Ten days in Maine
As I rapidly discovered when planning 10 days in Maine, this part of America is enormous and trying to visit it all (or even more than a small corner) in 10 days isn’t possible.
Instead we picked the area we most wanted to visit – the coastline between Kennebunkport and Camden. Next time we can go further north or inland – there are many regional airports in Maine serviced from Boston Logan, blogs Anna Parker.
If you find yourself with 10 days in Maine (and I really recommend this), here are 10 things to do:
1. Eat lobster
This could easily account for items 1-10 as whilst lobster is a rare delicacy in many parts of the world, it is widely available in Maine and at good value too. We had a steamed lobster dinner one evening served with corn, potatoes and dipping butter and on other occasions lobster rolls from one of the many “crab-shacks”. Tasty whichever way, you will want more than one. Try it on its own, with butter, with aioli, with chips etc.
2. Visit Acadia National Park
A stunning mountain park area about 4 hours north of Boston and itself on an island. The park has many viewpoints, walks, climbs and carriage drives to follow as well as road routes past all the main sites, including to the top of Cadillac Mountain. We had terrible weather on our daytrip but we saw the park rough and rugged, although sadly there was no view from the highest point, just torrential rain. Other places to stop at are thunder hole (near high tide and in rough weather for the boom) and Jordan’s Pond for a popover and soup with a view of the bubble mountains. The rest of Mount Desert Island is also a beauty spot although not in the national park – there are a number of lighthouses and other view points, many of which will be less busy.
3. Visit a lighthouse
There is no shortage of lighthouses to visit – Maine has a jagged and rocky coastline that ships and fisherman need protecting from. There are stunning ones dotted along the coast – it isn’t necessary to go looking to find one. There are some converted into accommodation – we enjoyed three nights at The Inn at Cuckolds Light which has been converted into a private island for 4-6 people which was quite incredible – relaxing, private, luxury and stunning 360 degree views.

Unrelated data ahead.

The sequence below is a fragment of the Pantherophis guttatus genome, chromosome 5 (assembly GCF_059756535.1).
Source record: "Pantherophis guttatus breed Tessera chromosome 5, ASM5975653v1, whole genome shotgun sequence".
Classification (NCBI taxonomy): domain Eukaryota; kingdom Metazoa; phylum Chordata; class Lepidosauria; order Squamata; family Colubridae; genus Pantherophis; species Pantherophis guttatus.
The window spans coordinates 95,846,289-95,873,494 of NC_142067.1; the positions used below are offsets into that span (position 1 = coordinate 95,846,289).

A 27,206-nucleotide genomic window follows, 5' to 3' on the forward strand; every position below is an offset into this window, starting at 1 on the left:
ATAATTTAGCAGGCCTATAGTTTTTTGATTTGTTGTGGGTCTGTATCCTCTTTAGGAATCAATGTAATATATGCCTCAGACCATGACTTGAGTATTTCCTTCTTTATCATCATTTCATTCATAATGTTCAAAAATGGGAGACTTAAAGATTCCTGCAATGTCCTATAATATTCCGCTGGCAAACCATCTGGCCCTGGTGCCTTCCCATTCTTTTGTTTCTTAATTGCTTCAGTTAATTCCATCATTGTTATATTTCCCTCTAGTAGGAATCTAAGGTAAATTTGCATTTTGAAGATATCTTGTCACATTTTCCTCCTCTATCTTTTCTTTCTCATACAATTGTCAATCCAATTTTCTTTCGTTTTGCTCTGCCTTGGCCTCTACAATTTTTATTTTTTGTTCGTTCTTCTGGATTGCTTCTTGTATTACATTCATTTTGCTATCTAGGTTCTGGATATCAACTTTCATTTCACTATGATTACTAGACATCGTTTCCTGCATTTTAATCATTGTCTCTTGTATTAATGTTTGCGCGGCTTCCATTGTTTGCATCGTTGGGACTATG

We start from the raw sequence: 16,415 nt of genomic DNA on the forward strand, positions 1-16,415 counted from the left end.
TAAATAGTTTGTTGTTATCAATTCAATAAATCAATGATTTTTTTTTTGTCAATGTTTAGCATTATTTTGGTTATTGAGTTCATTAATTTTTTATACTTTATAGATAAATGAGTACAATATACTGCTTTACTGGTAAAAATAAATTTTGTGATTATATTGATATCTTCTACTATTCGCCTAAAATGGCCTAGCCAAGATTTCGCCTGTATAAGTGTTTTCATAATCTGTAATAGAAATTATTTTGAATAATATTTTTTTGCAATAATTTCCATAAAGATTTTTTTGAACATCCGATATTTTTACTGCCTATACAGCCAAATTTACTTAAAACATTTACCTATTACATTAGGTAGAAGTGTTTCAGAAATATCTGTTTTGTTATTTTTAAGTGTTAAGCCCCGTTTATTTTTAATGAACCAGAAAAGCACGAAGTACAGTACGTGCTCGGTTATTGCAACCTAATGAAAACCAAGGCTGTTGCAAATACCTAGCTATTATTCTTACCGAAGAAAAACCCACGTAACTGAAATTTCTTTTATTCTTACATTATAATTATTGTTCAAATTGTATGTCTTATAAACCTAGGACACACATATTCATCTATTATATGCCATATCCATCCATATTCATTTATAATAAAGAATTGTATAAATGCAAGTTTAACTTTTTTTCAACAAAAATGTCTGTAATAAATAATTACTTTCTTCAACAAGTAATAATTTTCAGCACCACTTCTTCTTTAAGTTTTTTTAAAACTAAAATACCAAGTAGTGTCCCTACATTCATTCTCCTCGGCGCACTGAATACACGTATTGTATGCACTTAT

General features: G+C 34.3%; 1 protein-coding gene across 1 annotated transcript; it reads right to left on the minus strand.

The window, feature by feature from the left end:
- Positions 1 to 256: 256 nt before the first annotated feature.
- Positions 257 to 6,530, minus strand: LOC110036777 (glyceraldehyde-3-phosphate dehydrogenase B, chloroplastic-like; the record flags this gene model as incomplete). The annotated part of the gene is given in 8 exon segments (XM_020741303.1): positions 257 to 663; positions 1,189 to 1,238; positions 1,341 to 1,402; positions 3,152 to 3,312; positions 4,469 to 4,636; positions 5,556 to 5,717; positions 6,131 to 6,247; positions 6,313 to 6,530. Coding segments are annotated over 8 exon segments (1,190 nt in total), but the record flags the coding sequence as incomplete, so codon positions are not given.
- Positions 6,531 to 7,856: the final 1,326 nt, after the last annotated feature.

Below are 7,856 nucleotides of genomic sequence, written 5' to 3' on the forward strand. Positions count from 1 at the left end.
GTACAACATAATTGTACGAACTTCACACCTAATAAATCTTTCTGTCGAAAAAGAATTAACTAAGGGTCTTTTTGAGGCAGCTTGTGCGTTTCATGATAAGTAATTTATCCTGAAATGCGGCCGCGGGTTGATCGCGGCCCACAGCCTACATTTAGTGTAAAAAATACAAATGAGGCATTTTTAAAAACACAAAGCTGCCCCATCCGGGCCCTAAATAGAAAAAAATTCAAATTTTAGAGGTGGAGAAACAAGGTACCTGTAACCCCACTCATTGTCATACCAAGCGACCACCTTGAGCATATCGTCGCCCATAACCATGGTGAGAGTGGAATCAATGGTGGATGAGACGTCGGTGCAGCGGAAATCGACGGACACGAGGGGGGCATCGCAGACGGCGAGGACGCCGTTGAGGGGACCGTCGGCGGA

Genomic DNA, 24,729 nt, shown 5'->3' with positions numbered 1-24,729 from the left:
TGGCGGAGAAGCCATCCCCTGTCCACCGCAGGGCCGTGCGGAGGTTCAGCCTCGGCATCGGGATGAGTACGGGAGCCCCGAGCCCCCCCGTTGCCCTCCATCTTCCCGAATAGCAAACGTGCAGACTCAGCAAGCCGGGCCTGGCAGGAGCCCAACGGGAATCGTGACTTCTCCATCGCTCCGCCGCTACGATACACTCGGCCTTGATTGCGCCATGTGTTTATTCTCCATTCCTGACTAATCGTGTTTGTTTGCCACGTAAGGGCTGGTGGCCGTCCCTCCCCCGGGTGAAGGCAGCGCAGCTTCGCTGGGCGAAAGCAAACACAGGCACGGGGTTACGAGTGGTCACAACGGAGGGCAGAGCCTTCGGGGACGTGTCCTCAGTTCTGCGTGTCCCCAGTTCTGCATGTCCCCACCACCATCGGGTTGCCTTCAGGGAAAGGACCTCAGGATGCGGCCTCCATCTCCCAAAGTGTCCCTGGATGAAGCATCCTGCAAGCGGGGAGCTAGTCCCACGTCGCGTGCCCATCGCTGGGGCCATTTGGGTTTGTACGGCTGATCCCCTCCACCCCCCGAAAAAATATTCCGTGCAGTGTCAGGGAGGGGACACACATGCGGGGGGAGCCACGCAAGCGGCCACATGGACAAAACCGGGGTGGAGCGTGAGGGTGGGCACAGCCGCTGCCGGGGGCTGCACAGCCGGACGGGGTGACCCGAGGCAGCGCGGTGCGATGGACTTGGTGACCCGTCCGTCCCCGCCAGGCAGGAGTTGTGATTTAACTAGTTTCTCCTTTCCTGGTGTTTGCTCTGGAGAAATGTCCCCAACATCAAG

4. Drive by and photograph some of the most well-known houses in the area
In the Kennebunk area there are a number of buildings that most visitors stop to photograph as they pass. The wedding cake house is one of the most photographed homes in the USA and does indeed look like a wedding cake, nestled in between normal looking New England homes. The Bush family summer residence is also nearby, at Walkers Point, and compared to others properties is quite discreet and normal but worth a photo of course.
5. Eat well
It is easy in Maine to be a satisfied foodie (see point 1) but there are many other fine options too. Two favourites were Earth, at the Hidden Pond hotel, which is in unique surroundings and reassuringly expensive and a fantastic and relied Thai restaurant in Camden – Long Grain – that rightly receives rave reviews. It is also by looking off the tourist track – away from the waterfront in Kennebunkport – that we found the Old Vines Wine Bar with excellent choices and some tasty tasting plates. Then there is the local maple syrup, a fantastic addition to breakfast.
6. Enjoy the seascape from the comfort of a New England shaker-style deck chair, with some local wine
A very easy way to pass the time, you may well have a book to read but I warn you the view will make it challenging to read. Count the seals and eider ducks, watch schooners and lobster fishermen sail by, if you are lucky watch the sea fog sweep in and out, all whilst enjoying a local tipple. The state has a number of successful wineries – Cellardoor near Camden was a particular favourite.
7. Hit the beach
There aren’t many sandy beaches, so if you want to lie in the sun then choose carefully – Kennebunkport has a good selection of sandy beaches not far from the town with ample parking. Rocky beaches are more common – perfect for climbing and looking for creatures in the tidal pools.
8. Potter around gorgeous seaside towns
There are many quaint places to visit. We particularly liked Wiscasset, Boothbay, Camden, Kennebunkport and Ogunquit – all were picture postcard pretty with typical New England homes and buildings, many places to stop for food and a plethora of nautical themes gift, home and clothes shops. All towns seem to have hand drawn maps available making it easy to tour and also to find the quieter areas. In Ogunquit there is a waterfront footpath with stunning views and plenty of access to small rocky beaches.
9. Take in the view from Mount Battie
Camden Hills National Park is well worth a visit especially on a clear blue day as the views from the peaks (you can drive to the top of course) are quite magnificent. We could see across to Acadia as well as watch the schooners sailing in Penobscot Bay as well as look across pine forests to the coast further south.
10. Sail a schooner
In all seaside towns there are many choices of schooner yachts to take a 2 hour or a day sail and enjoy the coastline from the water. There are options all day, on many different sized boats, including sunset cruises.
This just scratches the surface and will leave you relaxed and planning your next trip to Maine.